The One Thing That Will Keep Your Guitar Playing Move Forward

by Janez Janežič

Whenever I don’t hear people ask the question: “What should I do to get better at playing guitar (or any instrument?”, I can certainly read it

between the lines. And it is a good question – sometimes I wonder that as well.

But what IS that thing, that makes your guitar playing move forward? Is it the awesome licks? Awesome scale sequences and arpeggios? The amount of knowledge you have of music theory?

The answer is: none of that. It’s the focus. Not just any kind of focus, because you are capable of focusing on the wrong things, but the focus directed towards your weaknesses. Therefore, you need to get to know them and your playing in general. 

Here are a few steps you need to take first:

  1. What do you want?

First, you have to know what you want, and this is true for every aspect of your life, but let’s focus just on the ‘playing part’ of a musician. 

What do you want to be able to do on your instrument? Do you have the music in your head and want to be able to get it out through your guitar for others to hear? Do you want to be a shred monster? Do you want to be a master improviser, who can jam anytime over anything? Do you want to be a session guitar player, who can sight read any sheet music and any chord progression on the spot?

Do this: during the next few days take one hour of your time and just focus on answering questions above. And don’t forget to come up with new questions and answers that better apply to your desires. Write everything down.

2) Observe your playing

In order to get to know your playing, you need to observe it first. One thing you can do is take a week and try to practise every aspect of your desired level of playing guitar. Keep track of every speed, every false finger movement, any inefficiency – write those down, too. 

Make sure to reference to the goals you wrote in the first step. Do not observe and track things that are not a part of your vision.

3) Define the weaknesses

This part is pretty obvious after the previous. After you observed your playing, try to define your weaknesses. If they still aren’t obvious after the 2nd step, ask your mentor or teacher (or someone else capable of giving direct and honest opinions) for feedback, or you can send me an email about it. 

Here are some questions to help you:

On what item is my speed the lowest? 

Are my fingers as efficient as possible? 

Is my pick movement as efficient as possible? 

Am I fully relaxed while playing? 

Am I able to use all those licks, scales and arpeggios in songwriting/improvisation?

Am I able to improvise effortlessly over any backing track, chord change, time signature, modulation?

4) Focus on the weaknesses

After you’ve done the steps above, the answer to “what to focus on?” should be pretty obvious. Most of the time it will seem like a lot of work. But just focusing on the weakest parts of your playing on a daily basis will make you progress a lot faster.

5) How does that look like?

Well, for instance: if you are slow at any of the scale sequences, you decide to work on them. You have to observe what’s happening, how your fingers are moving etc. And then you DO NOT just mindlessly play the thing over and over again in hope of getting it better. Instead you have to put a LASER focus on that finger movement that’s causing you trouble.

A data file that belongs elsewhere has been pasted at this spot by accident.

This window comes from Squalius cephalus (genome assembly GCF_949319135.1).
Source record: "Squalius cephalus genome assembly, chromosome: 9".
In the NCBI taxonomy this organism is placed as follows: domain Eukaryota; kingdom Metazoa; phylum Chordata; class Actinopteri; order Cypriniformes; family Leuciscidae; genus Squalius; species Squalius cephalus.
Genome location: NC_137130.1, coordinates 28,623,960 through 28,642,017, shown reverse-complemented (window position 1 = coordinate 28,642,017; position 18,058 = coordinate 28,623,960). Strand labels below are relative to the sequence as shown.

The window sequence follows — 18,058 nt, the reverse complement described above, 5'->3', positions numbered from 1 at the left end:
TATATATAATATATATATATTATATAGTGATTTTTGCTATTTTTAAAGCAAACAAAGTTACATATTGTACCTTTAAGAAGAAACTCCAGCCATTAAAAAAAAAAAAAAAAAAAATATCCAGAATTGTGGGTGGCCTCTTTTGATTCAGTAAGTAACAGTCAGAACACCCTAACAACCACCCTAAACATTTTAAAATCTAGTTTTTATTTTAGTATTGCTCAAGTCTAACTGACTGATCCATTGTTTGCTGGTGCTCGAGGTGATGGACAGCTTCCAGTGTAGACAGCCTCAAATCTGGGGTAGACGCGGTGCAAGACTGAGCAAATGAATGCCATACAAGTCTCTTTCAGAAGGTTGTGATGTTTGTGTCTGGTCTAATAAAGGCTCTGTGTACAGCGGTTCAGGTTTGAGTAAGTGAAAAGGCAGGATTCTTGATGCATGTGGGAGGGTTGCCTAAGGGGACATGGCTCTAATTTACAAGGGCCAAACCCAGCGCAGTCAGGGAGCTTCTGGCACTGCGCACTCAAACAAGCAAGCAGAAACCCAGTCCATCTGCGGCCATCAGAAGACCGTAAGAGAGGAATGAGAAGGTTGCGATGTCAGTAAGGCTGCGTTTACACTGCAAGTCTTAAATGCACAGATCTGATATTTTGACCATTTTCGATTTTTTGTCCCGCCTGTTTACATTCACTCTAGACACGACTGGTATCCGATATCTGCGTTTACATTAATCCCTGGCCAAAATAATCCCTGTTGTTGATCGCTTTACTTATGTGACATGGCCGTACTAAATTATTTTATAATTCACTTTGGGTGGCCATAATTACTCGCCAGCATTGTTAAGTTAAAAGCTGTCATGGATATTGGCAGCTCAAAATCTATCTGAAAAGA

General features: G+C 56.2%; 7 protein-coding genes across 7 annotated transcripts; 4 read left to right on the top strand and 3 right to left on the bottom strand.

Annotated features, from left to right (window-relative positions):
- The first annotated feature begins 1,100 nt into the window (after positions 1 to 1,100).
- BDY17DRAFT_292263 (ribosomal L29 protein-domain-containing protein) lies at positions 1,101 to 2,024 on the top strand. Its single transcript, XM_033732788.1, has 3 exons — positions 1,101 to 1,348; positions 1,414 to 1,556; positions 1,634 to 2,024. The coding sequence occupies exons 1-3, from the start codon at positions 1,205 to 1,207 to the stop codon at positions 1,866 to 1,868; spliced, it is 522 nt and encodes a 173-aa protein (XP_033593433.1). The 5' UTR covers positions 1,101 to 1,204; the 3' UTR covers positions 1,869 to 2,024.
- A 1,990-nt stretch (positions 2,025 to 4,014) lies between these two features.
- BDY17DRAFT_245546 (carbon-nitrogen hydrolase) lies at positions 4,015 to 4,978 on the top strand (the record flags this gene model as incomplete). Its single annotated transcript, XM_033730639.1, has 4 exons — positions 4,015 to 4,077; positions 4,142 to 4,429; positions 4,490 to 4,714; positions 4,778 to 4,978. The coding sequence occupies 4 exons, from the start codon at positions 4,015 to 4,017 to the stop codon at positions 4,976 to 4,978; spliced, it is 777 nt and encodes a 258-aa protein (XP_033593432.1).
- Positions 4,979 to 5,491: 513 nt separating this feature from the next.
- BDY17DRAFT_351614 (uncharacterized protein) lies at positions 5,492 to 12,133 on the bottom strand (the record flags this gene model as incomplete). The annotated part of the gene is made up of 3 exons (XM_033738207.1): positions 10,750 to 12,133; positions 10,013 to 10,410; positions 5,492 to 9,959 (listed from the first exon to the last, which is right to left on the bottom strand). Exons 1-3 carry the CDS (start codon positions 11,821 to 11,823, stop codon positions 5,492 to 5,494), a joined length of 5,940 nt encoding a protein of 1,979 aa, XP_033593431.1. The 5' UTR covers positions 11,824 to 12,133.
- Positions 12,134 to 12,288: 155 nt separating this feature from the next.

Try to see that finger, try to hear those notes, and try to feel the movements. If you can’t, slow down and if you still fail to acknowledge what exactly is going on, slow down even more. You’ll find yourself in the heart of your guitar playing and you’ll experience progress on the spot. THAT means ‘focus’.

6) About the focus

Focus is one slippery thing that’s hard to keep in our grasp. You become easily distracted by your thoughts. That’s why even guitar players have their trainers much like sportsmen. A good guitar teacher should also provide you with the service of training. However, I know that that is not the case with many people and also that most of the time you’ll be practising alone. What you can do alone is: set a timer that beeps every now and then. That beep should interrupt your unwanted thoughts, that aren’t supposed to be there and then you should direct your thoughts back on your weaknesses.

Now, there is one more important thing to consider. Let’s repeat the lesson here: focus on YOUR weaknesses. That also means that you shouldn’t think about others. Moreover, you definitely should NOT FOCUS ON THE STRENGTHS OF OTHERS!

How many times have you glanced at a great guitar player and thought: »Man, how great is his shredding … I can’t do that and I’ve been playing for years, I must have no talent.« and then get immediately discouraged. You have to realise you’ve only seen 1 or 2 aspects of his playing. You might beat him to death with your awesome phrasing. Have you ever thought about that?

Now to make things clear, having idols who inspire you is different. It’s awesome to have someone you look up to or someone that inspires you to practise more. But just don’t compare yourself to others. No two guitarists will ever be the same.

I’ve discovered that we (the guitar players) are all just afraid of each other because of this. Almost every guitar player thinks the guy sitting next to them is better (unless he’s a narcissist). I feel that too, but every single time I realise that in fact we’re all just different. You can’t compare musicians by any objective standard that easily – you make YOUR OWN sound and YOUR OWN music.

Focus on your weaknesses, do not worry about the strengths of others.

© 2018 Janez Janežič

About the author

Janez Janežič is an uprising guitarist, songwriter and guitar teacher from Slovenia. If you want to take guitar lessons in Novo mesto, Slovenia, then feel free to make a contact with him.